Amidst the 7,107 western Pacific islands known as the Philippines, poverty is uniquely endemic. A country of scattered landmass, the Philippines is ranked the third most disaster-prone country in the world, as its close proximity to the equator encourages destructive weather such as earthquakes and storms. Natural disasters disproportionately and recurrently hit the poorest regions of the country, coursing them into higher levels of poverty.
This, along with uncontrolled population growth, exacerbates the reality of poverty within this collection of islands. Fortunately, there are significant plans in the works that focus on kicking such insufficiency to the curb, solutions that include the advancement of infrastructure in the Philippines.
Historically, insufficient infrastructure development has stunted both economic growth and poverty reduction, but there is an active movement toward improvement. Within the past couple of years, proposals have been met with action to pave the way for a change. The following are four important facts regarding infrastructure in the Philippines.
Four Facts About Infrastructure in the Philippines
- $7.6 billion has recently been approved to establish new infrastructure in the Philippines. President Rodrigo Duterte has plans for robust projects such as bridges, roads and the Metro Manila Subway. Under the national “Build, Build, Build” initiative, the country is looking to spend $180 billion to renovate and build airports, railways, roads and ports over a six-year period.
- Additional financing for the Rural Development Project for the Philippines was approved January 11, 2018. Costing over $2 million, this project aims to promote job creation, especially within rural development. It seeks to boost rural incomes and enrich both farm and fishery productivity in specified regions, as well as to establish essential pieces of infrastructure, like a network of roads, that allow farmers to sell products at market and connect to the urban areas.
- The Mindanao Trust Fund-Reconstruction and Development Project Phase II (MTF-RDP2) was approved April 4, 2018. Costing over $3 million, this project focuses on post-conflict reconstruction, improving labor market policy and programs, promoting social inclusion for ethnic minorities and appeasing forced displacement. The objective of the MTF Facility is to advance development in conflict-affected areas in Mindanao by assisting in social and economic recovery within these communities.The MTF-RDP2’s objective focuses on improved access for conflict-affected communities to basic socioeconomic structure and alternative learning systems. According to Xubei Luo, Senior Economist at the World Bank’s Poverty and Equity Global Practice, “Making a difference in Mindanao makes a big difference to the Philippines. Increasing public investment in Mindanao to boost development there would expand opportunities for conflict-affected communities, broaden access to services and create more and better jobs.”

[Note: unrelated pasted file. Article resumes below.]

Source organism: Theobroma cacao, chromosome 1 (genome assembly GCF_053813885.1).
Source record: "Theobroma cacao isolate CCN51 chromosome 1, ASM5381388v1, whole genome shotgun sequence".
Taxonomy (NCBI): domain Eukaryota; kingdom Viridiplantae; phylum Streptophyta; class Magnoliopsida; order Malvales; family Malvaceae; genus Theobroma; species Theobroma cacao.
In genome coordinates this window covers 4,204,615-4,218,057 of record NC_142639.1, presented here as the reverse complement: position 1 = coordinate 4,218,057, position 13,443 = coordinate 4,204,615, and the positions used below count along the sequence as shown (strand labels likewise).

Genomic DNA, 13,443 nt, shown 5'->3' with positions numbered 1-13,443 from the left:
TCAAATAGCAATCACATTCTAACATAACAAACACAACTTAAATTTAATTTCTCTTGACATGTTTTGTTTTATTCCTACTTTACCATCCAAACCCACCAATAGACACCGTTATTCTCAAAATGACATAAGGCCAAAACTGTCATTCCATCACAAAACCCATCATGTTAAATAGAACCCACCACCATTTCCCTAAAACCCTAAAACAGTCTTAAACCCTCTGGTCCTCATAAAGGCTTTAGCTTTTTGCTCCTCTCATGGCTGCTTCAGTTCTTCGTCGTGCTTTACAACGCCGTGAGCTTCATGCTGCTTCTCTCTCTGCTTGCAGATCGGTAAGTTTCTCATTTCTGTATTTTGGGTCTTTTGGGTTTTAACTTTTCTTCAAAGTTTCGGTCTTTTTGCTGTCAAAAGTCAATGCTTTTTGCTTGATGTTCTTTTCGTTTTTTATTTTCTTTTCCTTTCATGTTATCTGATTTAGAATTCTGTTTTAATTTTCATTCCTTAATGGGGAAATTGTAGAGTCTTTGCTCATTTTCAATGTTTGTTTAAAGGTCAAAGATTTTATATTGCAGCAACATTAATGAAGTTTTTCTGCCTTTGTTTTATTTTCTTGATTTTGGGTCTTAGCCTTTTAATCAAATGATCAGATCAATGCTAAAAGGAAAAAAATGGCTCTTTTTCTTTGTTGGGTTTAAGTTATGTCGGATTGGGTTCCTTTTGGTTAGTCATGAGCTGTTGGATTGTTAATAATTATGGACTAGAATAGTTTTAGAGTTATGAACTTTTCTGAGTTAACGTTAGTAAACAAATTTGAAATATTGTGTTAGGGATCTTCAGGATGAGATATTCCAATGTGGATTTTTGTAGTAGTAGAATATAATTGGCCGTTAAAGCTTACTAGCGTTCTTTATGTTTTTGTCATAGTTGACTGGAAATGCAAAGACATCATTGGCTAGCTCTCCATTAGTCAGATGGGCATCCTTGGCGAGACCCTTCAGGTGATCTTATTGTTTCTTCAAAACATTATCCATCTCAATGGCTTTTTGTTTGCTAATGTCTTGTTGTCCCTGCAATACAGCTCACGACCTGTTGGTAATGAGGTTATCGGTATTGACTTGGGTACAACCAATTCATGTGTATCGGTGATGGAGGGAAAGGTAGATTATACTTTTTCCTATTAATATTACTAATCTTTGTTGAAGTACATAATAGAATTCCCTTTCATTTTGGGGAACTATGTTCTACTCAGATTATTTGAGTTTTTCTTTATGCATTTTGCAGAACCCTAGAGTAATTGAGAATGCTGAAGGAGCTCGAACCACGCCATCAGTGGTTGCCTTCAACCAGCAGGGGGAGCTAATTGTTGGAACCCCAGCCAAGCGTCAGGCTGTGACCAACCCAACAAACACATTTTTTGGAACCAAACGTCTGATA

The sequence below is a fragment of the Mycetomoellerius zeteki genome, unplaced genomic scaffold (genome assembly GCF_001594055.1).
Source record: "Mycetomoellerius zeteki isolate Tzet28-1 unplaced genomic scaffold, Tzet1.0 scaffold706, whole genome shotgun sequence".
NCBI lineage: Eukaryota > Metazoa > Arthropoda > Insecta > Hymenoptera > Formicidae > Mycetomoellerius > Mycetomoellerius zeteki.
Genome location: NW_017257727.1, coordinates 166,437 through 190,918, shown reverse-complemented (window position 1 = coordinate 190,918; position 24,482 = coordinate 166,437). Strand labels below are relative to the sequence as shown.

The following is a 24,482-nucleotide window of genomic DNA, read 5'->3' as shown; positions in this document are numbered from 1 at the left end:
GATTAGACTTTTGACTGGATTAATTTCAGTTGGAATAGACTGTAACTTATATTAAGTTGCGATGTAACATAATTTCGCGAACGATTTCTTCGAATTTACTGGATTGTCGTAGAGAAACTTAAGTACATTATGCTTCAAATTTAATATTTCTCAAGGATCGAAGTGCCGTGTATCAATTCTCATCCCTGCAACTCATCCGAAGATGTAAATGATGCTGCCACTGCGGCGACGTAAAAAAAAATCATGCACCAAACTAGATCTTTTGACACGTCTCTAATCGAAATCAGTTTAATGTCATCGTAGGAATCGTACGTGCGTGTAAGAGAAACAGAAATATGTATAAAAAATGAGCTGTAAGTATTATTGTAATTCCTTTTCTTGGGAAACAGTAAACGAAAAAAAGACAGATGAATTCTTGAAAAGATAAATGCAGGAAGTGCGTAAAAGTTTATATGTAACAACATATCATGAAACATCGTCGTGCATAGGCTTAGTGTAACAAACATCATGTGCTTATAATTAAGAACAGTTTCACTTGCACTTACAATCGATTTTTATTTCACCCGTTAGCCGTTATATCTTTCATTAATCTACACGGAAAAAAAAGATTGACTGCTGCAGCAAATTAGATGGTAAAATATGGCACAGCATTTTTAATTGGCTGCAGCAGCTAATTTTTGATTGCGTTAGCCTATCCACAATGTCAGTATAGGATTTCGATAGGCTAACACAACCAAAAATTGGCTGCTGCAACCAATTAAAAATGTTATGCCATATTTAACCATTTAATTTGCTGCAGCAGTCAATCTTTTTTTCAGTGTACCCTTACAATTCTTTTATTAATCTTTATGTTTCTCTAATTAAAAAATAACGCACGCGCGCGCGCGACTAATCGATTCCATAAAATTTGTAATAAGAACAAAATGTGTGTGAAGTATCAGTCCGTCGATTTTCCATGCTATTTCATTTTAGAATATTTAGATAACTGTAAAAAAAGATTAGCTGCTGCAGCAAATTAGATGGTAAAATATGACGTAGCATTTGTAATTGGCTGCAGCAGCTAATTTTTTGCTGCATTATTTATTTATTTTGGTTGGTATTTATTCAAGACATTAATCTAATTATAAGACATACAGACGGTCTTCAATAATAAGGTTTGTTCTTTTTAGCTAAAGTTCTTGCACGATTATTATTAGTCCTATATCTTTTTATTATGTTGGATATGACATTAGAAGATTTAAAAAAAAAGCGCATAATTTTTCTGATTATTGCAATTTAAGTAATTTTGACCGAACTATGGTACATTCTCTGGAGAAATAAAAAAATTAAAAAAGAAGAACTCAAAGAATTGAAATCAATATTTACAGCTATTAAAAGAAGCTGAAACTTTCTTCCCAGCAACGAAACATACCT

- From 2006 to 2015, poverty in the Philippines took a dive. A recent report by the World Bank states that economic growth is responsible for poverty levels dropping by five percent. From 26.6 percent in 2006 to 21.6 percent in 2015, such a decrease in numbers is also a result of the expansion of job opportunities outside the agriculture sector.The Filipino government has a goal to reduce poverty from 13 to 15 percent by 2022. According to the World Bank, plans include the Philippine Development Plan 2017–2022 and AmBisyon 2040, a long-term vision to reduce poverty and recover the lives and wellbeing of the most marginalized regions and communities of the nation.
The World Bank’s Poverty Assessment report recommends the following policy directions to achieve the proposed targets: “Create more and better jobs; improve productivity in all sectors, especially agriculture; equip Filipinos with skills needed for the 21st century economy; invest in health and nutrition; focus poverty reduction efforts on Mindanao; and manage disaster risks and protect the vulnerable.”
The sizeable collection of Filipino islands has an undying potential to continue reducing poverty through its infrastructure advancement efforts. Although an extremely complex process, both the booming Filipino economy and government project initiatives are projected to gradually alleviate cyclical Filipino poverty. The future of infrastructure in the Philippines is looking bright.
– Mary Grace Miller